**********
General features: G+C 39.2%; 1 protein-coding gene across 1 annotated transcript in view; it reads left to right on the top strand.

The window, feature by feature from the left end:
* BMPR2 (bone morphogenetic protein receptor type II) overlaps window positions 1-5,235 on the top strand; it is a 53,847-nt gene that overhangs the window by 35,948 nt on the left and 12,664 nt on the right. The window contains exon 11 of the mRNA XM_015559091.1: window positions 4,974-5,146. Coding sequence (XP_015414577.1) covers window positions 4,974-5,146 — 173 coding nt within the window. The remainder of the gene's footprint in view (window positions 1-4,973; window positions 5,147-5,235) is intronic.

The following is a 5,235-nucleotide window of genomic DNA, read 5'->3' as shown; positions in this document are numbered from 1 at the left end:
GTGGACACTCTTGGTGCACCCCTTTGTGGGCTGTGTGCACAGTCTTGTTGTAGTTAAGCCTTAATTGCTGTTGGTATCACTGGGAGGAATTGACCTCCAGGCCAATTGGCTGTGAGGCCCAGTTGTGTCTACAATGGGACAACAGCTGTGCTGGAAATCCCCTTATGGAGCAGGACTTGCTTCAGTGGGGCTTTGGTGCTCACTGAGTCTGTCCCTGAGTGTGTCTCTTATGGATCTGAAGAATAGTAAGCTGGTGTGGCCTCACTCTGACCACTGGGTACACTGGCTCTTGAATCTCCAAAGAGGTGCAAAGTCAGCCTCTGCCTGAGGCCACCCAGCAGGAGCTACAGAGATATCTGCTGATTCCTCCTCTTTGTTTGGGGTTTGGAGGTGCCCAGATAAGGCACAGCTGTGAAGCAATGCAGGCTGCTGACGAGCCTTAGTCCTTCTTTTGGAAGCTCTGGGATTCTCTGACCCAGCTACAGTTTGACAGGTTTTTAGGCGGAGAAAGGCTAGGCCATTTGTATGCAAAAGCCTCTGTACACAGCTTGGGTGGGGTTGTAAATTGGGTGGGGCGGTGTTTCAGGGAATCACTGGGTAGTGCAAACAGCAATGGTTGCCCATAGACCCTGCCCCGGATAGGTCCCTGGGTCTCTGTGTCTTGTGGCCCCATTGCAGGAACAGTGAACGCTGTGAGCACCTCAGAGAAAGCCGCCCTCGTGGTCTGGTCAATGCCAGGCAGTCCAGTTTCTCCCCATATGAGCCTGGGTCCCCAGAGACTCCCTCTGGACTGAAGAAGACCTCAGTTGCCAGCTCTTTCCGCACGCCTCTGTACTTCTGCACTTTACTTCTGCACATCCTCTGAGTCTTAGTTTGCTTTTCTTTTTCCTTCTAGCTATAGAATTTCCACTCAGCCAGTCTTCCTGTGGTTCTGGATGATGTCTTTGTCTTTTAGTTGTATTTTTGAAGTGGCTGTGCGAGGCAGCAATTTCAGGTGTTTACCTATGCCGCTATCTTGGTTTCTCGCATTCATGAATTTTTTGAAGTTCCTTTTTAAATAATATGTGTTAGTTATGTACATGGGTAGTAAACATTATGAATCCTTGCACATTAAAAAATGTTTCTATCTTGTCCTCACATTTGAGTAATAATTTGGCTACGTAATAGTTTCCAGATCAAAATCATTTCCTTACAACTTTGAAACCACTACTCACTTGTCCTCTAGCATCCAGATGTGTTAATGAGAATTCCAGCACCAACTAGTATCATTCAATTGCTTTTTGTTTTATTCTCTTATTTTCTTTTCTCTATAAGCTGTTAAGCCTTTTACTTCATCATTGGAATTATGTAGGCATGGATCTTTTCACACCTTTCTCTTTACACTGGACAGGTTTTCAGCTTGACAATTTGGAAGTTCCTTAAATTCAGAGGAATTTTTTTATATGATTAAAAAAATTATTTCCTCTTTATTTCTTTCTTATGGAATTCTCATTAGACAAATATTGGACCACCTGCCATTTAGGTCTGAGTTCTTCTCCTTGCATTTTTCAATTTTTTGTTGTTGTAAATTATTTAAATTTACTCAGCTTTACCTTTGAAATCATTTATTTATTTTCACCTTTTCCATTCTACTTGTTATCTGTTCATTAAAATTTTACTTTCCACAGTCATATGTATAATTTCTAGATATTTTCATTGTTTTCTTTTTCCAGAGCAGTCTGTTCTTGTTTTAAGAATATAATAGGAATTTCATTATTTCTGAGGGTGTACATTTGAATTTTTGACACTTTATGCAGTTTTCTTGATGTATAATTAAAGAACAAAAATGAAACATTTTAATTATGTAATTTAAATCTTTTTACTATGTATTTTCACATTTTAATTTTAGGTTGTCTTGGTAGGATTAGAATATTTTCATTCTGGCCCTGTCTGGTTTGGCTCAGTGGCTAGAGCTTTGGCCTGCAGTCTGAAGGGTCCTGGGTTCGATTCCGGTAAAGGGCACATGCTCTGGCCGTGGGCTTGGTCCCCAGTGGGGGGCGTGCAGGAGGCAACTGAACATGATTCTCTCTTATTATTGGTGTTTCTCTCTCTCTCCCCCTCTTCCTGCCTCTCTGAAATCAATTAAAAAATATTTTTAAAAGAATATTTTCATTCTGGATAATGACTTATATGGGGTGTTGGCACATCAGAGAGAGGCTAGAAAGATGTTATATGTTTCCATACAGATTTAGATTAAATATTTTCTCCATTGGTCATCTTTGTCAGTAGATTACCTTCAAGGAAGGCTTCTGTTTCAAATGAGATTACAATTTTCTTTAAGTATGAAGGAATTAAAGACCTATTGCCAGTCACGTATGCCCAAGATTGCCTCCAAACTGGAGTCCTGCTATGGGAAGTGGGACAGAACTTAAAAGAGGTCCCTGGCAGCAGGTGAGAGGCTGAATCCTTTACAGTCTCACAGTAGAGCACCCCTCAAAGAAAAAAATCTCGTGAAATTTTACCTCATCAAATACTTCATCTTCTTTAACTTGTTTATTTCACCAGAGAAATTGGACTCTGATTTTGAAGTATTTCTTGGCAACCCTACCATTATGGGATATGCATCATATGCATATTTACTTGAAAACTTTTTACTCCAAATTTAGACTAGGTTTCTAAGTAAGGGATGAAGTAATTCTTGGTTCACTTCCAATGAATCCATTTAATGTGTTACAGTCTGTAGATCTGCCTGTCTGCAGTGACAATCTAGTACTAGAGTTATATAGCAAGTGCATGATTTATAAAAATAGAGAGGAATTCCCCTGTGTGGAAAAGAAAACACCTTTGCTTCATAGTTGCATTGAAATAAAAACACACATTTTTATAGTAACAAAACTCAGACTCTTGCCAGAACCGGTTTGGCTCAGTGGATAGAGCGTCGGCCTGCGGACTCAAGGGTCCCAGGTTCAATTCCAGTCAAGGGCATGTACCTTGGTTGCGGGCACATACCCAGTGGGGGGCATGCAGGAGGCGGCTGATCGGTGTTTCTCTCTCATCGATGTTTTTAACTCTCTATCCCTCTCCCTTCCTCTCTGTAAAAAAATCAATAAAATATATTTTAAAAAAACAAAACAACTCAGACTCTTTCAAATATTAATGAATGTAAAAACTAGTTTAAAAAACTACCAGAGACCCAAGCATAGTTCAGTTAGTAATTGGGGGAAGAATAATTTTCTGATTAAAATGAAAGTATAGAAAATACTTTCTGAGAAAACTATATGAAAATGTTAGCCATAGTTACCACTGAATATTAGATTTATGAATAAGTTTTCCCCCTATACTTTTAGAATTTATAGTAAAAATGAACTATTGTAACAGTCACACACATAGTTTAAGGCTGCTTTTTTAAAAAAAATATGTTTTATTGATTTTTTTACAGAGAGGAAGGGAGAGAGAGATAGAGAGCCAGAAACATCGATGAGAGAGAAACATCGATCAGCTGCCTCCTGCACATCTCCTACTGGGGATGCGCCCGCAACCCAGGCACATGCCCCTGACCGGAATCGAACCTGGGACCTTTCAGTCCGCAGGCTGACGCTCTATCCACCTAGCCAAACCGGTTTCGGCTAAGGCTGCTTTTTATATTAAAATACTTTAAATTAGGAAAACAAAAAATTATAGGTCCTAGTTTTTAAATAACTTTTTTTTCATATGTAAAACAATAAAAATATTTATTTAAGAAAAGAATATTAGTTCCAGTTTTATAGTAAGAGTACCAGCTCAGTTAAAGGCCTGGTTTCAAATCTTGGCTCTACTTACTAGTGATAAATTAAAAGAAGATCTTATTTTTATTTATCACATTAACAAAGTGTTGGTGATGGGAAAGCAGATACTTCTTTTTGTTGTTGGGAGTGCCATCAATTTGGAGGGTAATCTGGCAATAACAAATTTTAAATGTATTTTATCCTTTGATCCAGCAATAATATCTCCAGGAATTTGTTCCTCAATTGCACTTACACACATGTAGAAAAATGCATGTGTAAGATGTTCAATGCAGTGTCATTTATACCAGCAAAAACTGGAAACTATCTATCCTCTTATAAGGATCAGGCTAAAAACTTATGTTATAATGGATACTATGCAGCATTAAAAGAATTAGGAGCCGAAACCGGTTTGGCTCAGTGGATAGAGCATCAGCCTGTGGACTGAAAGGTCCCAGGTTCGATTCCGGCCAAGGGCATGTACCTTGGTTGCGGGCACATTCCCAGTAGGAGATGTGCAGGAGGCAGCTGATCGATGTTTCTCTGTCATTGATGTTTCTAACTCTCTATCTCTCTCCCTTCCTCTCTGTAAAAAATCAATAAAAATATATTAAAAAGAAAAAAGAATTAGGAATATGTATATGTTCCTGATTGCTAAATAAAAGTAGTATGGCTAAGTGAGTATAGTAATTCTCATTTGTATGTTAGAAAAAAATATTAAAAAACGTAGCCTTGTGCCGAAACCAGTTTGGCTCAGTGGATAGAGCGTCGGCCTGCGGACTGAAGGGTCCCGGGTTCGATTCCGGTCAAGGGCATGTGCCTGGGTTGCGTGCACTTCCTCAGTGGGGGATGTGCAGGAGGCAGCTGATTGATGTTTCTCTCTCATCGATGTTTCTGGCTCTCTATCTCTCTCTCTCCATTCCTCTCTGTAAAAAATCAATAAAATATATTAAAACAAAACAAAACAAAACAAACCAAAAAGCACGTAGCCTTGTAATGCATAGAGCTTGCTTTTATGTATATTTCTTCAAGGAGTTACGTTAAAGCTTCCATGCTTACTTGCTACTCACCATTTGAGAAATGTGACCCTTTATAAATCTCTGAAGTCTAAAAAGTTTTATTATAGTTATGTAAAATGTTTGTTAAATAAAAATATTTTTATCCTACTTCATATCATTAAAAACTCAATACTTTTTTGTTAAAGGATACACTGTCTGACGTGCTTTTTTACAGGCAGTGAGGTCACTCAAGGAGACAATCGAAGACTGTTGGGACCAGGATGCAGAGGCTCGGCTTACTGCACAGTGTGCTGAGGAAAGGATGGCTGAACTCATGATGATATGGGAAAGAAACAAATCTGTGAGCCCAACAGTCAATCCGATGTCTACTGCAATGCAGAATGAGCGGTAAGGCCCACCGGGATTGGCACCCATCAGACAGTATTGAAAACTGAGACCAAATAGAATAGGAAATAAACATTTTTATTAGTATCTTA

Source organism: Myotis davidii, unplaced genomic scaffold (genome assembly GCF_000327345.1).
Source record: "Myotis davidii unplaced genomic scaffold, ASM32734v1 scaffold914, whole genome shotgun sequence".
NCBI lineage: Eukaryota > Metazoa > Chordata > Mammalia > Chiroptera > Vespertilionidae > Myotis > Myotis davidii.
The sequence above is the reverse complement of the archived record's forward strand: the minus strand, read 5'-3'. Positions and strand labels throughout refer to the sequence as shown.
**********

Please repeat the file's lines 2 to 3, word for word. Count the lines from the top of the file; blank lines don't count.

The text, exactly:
The window, feature by feature from the left end:
* BMPR2 (bone morphogenetic protein receptor type II) overlaps window positions 1-5,235 on the top strand; it is a 53,847-nt gene that overhangs the window by 35,948 nt on the left and 12,664 nt on the right. The window contains exon 11 of the mRNA XM_015559091.1: window positions 4,974-5,146. Coding sequence (XP_015414577.1) covers window positions 4,974-5,146 — 173 coding nt within the window. The remainder of the gene's footprint in view (window positions 1-4,973; window positions 5,147-5,235) is intronic.